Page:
Congress is inching closer to ratifying the United Nations Convention on the Rights of Persons with Disabilities.
The Senate Foreign Relations Committee voted July 26 by a 13 to 6 vote to move the treaty to a full vote in the Senate, where it must be approved by two-thirds of its members.
However, the Senate broke for its August recess before casting a vote for the treaty, which has run into opposition from some prominent Republicans and homeschooling advocates.
The treaty, which is largely modeled after the Americans with Disabilities Act, was created in 2006 and signed by President Barack Obama in 2009. More than 150 countries have signed the treaty and more than 100 have ratified it.
President Obama submitted the treaty to the Senate for passage in May. In mid-July, the treaty was temporarily held up by Sen. Jim DeMint (R-S.C.), who contends that the treaty threatens American sovereignty and the rights of parents of people with disabilities.
The Home School Legal Defense Association, and former GOP presidential candidate Rick Santorum, have also pushed back against the treaty, which is also opposed by some anti-abortion groups, such as the Susan B. Anthony List.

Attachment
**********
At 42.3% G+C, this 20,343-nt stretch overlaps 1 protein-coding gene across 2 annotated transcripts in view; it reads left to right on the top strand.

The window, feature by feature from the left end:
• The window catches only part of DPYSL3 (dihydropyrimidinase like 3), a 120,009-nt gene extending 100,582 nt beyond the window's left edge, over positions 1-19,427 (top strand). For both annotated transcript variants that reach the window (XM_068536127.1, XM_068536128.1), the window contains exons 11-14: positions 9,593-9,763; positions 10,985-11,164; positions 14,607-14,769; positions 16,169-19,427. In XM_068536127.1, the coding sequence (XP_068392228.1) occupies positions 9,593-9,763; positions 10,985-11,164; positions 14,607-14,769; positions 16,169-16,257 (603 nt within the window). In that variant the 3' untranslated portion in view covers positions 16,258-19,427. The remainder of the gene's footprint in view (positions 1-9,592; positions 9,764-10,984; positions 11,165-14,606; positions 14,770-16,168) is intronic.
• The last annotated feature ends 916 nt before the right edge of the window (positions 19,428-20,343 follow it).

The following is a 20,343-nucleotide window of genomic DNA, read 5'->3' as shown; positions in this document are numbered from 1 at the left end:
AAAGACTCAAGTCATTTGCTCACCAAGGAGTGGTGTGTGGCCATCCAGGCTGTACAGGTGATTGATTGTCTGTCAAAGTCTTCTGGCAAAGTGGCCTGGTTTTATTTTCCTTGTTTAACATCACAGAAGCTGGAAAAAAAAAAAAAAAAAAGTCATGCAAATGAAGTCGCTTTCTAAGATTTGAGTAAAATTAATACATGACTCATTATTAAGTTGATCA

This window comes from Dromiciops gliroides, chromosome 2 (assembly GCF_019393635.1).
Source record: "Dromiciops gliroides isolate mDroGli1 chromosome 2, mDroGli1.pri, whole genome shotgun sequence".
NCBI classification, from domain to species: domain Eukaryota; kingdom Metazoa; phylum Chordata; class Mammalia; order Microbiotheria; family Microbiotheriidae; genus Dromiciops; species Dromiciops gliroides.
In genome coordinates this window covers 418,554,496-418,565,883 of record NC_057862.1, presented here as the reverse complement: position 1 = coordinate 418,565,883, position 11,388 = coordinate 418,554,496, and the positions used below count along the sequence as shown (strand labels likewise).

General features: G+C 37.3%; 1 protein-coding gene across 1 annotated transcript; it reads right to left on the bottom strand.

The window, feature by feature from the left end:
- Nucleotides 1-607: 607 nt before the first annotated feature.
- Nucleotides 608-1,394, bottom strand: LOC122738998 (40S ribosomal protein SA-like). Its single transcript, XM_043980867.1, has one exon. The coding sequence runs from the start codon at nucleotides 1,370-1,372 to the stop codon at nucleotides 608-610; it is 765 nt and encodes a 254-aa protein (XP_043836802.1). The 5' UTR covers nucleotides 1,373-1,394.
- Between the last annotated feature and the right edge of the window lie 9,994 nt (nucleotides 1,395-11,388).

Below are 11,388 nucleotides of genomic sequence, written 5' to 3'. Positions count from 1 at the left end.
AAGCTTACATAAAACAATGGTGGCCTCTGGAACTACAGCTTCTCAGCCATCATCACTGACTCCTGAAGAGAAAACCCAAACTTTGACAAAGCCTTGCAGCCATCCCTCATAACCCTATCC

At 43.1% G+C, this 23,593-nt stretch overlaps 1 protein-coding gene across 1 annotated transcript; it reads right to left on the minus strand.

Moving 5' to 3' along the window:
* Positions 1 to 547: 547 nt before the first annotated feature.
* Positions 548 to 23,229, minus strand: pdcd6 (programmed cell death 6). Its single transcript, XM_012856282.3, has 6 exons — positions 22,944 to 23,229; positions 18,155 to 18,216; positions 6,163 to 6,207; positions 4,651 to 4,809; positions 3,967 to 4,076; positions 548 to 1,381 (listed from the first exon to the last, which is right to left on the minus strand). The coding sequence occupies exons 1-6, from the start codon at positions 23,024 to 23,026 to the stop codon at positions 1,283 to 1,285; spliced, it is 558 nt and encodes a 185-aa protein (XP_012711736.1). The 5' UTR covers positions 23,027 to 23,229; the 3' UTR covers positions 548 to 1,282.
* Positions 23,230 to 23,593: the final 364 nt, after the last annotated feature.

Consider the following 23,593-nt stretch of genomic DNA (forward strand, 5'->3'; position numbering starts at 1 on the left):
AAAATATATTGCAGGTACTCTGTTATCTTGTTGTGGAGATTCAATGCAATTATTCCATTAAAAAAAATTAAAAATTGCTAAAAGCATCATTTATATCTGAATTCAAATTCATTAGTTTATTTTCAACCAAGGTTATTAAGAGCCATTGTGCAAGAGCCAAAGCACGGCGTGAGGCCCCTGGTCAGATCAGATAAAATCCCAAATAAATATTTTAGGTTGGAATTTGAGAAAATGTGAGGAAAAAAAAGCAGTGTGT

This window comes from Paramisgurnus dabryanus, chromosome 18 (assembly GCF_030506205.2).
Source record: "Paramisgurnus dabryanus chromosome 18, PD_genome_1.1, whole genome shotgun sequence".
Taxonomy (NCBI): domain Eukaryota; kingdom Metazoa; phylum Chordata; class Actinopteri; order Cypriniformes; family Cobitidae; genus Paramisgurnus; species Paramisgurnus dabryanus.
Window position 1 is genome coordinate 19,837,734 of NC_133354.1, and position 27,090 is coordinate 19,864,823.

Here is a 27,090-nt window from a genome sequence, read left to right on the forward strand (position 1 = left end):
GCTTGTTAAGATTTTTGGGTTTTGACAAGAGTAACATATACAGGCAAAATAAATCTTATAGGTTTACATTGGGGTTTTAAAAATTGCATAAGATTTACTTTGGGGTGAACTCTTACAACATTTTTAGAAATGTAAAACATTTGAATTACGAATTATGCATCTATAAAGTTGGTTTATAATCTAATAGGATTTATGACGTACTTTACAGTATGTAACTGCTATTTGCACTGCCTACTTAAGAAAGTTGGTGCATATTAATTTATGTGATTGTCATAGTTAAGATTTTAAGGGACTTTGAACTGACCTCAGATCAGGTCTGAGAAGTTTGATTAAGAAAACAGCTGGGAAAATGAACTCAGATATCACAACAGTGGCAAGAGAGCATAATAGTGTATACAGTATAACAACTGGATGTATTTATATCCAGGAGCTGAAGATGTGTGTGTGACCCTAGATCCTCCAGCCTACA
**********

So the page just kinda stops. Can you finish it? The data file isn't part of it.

Former Republican Presidential Candidate Bob Dole and former Rep. Tony Coehlo (D-Calif.), both of whom had disabilities, wrote an editorial in the Hill on July 18 urging the Senate to approve the treaty.
“During this Congress, the United States has a rare opportunity to share our disability rights commitment with other countries…Since the U.S. has been a leader in ensuring rights for individuals with disabilities, ratification does not require changes to laws in the U.S. Ratification would signal to the world that the U.S. is committed to international standards for disability rights and will play a leadership role in implementation of the treaty obligations,” they wrote.